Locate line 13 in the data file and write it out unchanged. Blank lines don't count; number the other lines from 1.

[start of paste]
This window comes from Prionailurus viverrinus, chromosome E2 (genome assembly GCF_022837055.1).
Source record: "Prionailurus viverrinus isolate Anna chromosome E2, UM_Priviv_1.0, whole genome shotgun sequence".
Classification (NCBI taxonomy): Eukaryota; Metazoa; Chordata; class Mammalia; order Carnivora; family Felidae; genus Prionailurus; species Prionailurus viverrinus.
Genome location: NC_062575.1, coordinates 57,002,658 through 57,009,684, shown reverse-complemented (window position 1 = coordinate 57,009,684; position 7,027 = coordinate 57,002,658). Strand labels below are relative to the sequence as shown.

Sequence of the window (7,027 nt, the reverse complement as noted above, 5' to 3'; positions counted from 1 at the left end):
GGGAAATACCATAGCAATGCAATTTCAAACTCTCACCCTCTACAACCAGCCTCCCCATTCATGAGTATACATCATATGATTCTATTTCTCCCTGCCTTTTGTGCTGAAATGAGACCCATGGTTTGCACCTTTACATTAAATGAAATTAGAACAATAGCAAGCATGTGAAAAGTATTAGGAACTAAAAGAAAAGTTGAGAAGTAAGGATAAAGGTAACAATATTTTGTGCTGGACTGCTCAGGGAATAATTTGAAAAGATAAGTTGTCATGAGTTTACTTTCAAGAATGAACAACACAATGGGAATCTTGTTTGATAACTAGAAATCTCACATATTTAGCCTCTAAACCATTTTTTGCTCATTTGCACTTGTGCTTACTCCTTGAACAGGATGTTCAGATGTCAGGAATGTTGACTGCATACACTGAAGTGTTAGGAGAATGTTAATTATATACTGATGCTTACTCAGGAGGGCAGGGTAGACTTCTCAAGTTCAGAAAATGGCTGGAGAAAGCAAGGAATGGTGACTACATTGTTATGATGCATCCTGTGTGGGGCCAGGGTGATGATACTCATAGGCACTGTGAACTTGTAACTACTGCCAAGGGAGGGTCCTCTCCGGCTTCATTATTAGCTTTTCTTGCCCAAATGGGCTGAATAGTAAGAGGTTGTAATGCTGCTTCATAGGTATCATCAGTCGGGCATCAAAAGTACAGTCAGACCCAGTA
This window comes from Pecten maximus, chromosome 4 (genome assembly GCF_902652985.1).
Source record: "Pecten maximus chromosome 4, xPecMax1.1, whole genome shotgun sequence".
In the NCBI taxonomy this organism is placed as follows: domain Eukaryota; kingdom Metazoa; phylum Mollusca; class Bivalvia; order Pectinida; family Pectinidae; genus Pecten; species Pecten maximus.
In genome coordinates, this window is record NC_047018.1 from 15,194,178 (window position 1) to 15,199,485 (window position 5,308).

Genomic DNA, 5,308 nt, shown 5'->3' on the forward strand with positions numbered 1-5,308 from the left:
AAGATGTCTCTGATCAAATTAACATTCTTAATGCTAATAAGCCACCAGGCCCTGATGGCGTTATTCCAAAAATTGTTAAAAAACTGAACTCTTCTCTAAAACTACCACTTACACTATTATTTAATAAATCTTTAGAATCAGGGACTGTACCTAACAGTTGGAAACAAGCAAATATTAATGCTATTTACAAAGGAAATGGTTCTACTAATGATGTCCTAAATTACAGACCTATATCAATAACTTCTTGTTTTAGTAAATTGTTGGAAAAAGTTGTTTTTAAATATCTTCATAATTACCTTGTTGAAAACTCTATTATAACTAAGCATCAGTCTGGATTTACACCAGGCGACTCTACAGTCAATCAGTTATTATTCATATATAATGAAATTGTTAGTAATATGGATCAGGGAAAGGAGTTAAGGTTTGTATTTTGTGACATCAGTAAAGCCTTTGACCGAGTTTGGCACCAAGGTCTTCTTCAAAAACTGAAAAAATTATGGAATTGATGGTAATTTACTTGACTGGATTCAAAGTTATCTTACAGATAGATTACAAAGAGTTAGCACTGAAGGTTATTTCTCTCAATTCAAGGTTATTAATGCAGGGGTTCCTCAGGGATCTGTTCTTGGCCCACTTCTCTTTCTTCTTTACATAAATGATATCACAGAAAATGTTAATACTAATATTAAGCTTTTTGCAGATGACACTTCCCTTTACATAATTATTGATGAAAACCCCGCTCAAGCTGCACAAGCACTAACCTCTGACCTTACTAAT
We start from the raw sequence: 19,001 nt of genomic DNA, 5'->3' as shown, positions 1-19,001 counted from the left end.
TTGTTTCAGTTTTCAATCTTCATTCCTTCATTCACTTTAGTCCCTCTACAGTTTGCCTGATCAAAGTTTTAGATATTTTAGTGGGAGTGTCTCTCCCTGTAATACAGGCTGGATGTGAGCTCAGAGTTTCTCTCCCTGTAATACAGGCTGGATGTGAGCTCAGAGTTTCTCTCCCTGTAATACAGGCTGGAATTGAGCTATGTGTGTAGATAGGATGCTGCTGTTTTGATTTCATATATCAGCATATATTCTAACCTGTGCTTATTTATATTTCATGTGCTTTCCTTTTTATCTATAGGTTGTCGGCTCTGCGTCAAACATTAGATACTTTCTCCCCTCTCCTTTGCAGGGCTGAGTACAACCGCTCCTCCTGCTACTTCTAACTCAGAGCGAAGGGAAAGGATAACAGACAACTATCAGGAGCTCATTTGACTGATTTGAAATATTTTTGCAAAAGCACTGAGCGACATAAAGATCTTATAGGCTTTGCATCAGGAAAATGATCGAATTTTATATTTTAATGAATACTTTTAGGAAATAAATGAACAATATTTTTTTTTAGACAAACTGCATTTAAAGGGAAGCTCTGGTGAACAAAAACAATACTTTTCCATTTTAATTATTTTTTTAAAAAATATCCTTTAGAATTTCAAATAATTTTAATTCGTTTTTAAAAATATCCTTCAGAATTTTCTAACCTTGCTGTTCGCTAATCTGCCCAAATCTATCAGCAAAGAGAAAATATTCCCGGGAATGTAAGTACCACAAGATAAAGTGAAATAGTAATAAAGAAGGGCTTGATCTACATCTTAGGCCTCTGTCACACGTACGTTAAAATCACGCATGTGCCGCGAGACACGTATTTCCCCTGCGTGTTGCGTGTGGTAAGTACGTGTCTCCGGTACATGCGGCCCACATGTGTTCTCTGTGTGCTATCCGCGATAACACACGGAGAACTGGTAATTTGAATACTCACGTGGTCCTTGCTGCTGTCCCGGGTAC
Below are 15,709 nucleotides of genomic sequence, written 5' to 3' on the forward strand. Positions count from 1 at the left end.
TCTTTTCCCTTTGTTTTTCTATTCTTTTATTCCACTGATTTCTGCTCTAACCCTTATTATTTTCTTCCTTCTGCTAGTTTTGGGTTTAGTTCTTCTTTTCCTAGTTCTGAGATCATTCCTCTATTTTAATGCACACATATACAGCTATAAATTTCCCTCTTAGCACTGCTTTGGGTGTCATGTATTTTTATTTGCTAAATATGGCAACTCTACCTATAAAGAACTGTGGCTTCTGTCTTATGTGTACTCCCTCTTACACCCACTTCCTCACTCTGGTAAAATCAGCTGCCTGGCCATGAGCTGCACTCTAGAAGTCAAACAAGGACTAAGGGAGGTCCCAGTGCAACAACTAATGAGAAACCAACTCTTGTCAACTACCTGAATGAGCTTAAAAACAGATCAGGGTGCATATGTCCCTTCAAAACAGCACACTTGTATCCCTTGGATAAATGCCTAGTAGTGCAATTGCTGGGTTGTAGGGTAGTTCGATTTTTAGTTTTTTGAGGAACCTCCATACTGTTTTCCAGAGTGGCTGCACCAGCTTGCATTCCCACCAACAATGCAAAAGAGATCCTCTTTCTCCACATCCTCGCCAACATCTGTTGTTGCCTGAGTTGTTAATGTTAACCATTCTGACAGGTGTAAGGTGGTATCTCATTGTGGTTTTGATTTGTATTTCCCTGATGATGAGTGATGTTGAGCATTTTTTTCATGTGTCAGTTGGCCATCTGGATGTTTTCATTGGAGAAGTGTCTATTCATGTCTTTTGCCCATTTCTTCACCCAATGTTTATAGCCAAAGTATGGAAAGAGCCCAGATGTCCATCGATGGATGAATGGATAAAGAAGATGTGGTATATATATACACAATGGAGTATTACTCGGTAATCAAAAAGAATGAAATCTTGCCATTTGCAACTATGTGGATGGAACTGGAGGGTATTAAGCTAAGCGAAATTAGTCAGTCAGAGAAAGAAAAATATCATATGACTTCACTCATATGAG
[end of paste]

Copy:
We start from the raw sequence: 19,001 nt of genomic DNA, 5'->3' as shown, positions 1-19,001 counted from the left end.